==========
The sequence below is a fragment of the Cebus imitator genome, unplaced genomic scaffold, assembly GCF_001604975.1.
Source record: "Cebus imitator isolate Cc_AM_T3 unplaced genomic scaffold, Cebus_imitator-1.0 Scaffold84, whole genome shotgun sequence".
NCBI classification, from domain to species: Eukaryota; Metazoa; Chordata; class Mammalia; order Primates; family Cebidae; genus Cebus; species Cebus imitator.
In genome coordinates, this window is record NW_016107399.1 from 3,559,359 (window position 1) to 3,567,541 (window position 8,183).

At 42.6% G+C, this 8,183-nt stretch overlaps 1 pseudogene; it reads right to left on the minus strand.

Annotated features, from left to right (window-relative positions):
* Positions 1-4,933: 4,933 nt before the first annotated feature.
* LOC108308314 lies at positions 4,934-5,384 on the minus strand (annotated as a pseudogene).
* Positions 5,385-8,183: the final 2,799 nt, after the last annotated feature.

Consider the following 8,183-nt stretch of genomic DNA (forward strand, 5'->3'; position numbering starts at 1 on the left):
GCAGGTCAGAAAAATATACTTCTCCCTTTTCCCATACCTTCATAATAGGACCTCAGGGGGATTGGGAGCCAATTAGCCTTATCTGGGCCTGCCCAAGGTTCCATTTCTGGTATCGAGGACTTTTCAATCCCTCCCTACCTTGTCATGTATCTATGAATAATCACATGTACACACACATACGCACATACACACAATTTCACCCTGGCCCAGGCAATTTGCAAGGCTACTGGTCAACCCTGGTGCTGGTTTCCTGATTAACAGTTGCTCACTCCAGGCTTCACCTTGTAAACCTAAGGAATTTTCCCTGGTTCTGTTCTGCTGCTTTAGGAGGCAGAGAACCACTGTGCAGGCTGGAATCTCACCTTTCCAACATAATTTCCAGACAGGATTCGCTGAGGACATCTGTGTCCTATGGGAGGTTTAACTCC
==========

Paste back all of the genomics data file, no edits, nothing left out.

The sequence below is a fragment of the Cebus imitator genome, unplaced genomic scaffold, assembly GCF_001604975.1.
Source record: "Cebus imitator isolate Cc_AM_T3 unplaced genomic scaffold, Cebus_imitator-1.0 Scaffold84, whole genome shotgun sequence".
NCBI classification, from domain to species: Eukaryota; Metazoa; Chordata; class Mammalia; order Primates; family Cebidae; genus Cebus; species Cebus imitator.
In genome coordinates, this window is record NW_016107399.1 from 3,559,359 (window position 1) to 3,567,541 (window position 8,183).

At 42.6% G+C, this 8,183-nt stretch overlaps 1 pseudogene; it reads right to left on the minus strand.

Annotated features, from left to right (window-relative positions):
* Positions 1-4,933: 4,933 nt before the first annotated feature.
* LOC108308314 lies at positions 4,934-5,384 on the minus strand (annotated as a pseudogene).
* Positions 5,385-8,183: the final 2,799 nt, after the last annotated feature.

Consider the following 8,183-nt stretch of genomic DNA (forward strand, 5'->3'; position numbering starts at 1 on the left):
GCAGGTCAGAAAAATATACTTCTCCCTTTTCCCATACCTTCATAATAGGACCTCAGGGGGATTGGGAGCCAATTAGCCTTATCTGGGCCTGCCCAAGGTTCCATTTCTGGTATCGAGGACTTTTCAATCCCTCCCTACCTTGTCATGTATCTATGAATAATCACATGTACACACACATACGCACATACACACAATTTCACCCTGGCCCAGGCAATTTGCAAGGCTACTGGTCAACCCTGGTGCTGGTTTCCTGATTAACAGTTGCTCACTCCAGGCTTCACCTTGTAAACCTAAGGAATTTTCCCTGGTTCTGTTCTGCTGCTTTAGGAGGCAGAGAACCACTGTGCAGGCTGGAATCTCACCTTTCCAACATAATTTCCAGACAGGATTCGCTGAGGACATCTGTGTCCTATGGGAGGTTTAACTCC